Everything is rosy, or is it? The Dow is flirting with 18,000 again but stocks are overvalued. Positive economic news is not so positive because it means that the Fed will push up rates. Bad news is just bad news.
Domestically, Barrack Obama has been a disaster. Take for example, ObamaCare which is inefficient, expensive and unpopular as ever. Or that a record number of Americans have dropped out of the labour force with almost 100 million jobless. And of course despite printing trillions, economic growth remains tepid. The Nobel Peace Prize winner's Middle East agenda is in tatters. His credibility was again tested in another wrestling match with Congress over America's debt limits. And unsurprisingly, then, he leaves an economy worse than he inherited and even in worse shape than it looks.
Since 2009, the Fed has purchased almost $4 trillion of Treasuries and mortgage backed debt, funding over half of the government's federal debt load. Post crisis debt monetisation and quantitative easing has poured trillions into the global financial system, creating credit bubbles. Yet despite rounds and rounds of quantitative easing, the world economies remain in a funk, laying the ground for another pump priming exercise. In fact, a "dithering" Fed has even lost credibility with the biggest beneficiary of its stimulus policy - Wall Street who feasted on the cheap credit. The world is simply addicted to this money creation exercise and cannot get off the treadmill.
Credibility on the Line
Despite the United States only accounting for 23 percent of global GDP, 60 percent of global foreign exchange reserves are in dollars. Seven years after the Lehman collapse, the US has added nearly $8 trillion of debt, doubling its debt-to-GDP ratio. But now that gap has created problems among the cartel of central banks because most currencies are linked to the dollar. Central bankers were once bankers to the banks, however those stewards of money have become creators of money. Those imbalances also triggered a return to a currency war, reminiscent of the Thirties with a race to the bottom as each country sought a competitive advantage. The world's financial system has become more unstable. China was the last to join the currency war and will soon pass the United States to become the world's largest economy. That emergence, we believe will reshape America's financial hegemony.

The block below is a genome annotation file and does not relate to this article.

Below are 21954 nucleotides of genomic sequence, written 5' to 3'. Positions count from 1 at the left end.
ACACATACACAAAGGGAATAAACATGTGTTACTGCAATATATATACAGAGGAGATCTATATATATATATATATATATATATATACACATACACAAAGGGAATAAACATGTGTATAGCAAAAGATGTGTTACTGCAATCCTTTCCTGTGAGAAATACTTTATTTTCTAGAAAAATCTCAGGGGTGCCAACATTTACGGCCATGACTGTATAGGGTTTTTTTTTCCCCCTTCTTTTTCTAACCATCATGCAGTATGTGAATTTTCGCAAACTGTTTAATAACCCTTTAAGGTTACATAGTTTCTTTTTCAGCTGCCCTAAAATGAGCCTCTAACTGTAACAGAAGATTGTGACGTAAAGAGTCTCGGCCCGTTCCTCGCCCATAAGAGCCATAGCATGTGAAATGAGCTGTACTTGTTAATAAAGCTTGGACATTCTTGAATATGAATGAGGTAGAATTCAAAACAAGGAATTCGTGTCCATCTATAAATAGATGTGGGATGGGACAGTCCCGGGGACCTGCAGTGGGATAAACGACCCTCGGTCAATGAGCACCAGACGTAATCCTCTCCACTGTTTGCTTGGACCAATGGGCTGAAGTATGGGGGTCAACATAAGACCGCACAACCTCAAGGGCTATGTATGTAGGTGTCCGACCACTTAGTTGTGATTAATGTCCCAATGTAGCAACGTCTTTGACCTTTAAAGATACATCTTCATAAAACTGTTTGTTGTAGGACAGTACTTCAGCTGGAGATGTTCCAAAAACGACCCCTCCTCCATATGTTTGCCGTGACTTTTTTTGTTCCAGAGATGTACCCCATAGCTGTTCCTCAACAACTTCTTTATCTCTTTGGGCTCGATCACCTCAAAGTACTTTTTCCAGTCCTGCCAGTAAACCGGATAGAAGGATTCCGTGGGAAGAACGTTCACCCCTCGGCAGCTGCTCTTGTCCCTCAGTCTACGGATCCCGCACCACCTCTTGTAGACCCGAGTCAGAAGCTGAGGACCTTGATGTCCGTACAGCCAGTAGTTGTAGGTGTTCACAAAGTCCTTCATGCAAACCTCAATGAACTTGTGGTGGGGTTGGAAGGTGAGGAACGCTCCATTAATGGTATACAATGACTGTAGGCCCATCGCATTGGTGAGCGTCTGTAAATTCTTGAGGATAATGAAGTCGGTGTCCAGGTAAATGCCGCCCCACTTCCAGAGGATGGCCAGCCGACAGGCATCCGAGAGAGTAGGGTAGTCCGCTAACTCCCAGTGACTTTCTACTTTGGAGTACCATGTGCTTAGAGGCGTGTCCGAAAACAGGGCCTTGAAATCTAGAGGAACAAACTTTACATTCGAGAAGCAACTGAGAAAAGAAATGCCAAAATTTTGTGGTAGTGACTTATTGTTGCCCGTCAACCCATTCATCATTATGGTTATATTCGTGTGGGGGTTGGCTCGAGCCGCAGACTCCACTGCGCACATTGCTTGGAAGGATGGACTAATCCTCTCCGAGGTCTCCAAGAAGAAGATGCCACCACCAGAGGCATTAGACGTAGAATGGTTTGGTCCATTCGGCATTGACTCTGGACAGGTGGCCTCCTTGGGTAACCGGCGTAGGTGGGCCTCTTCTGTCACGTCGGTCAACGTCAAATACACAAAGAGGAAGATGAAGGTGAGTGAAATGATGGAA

Much of America's obligations are owed to foreigners which represents a clear and present danger for the dollar. America's trading partners' patience is wearing thin with America's hegemonic power and use of its financial clout as a political tool. The dollar payment system has allowed America to impose financial sanctions on its adversaries, bully developing countries, close tax havens and dominate the financial world with its big Wall Street institutions. Today, most trade and transactions are conducted with dollar payments either directly or indirectly. As such global banks are largely American. Indeed this "exorbitant" privilege of owning the world's reserve allows America to borrow in dollars, pay for spending, and finance a growing debt and huge deficits in a currency that it prints.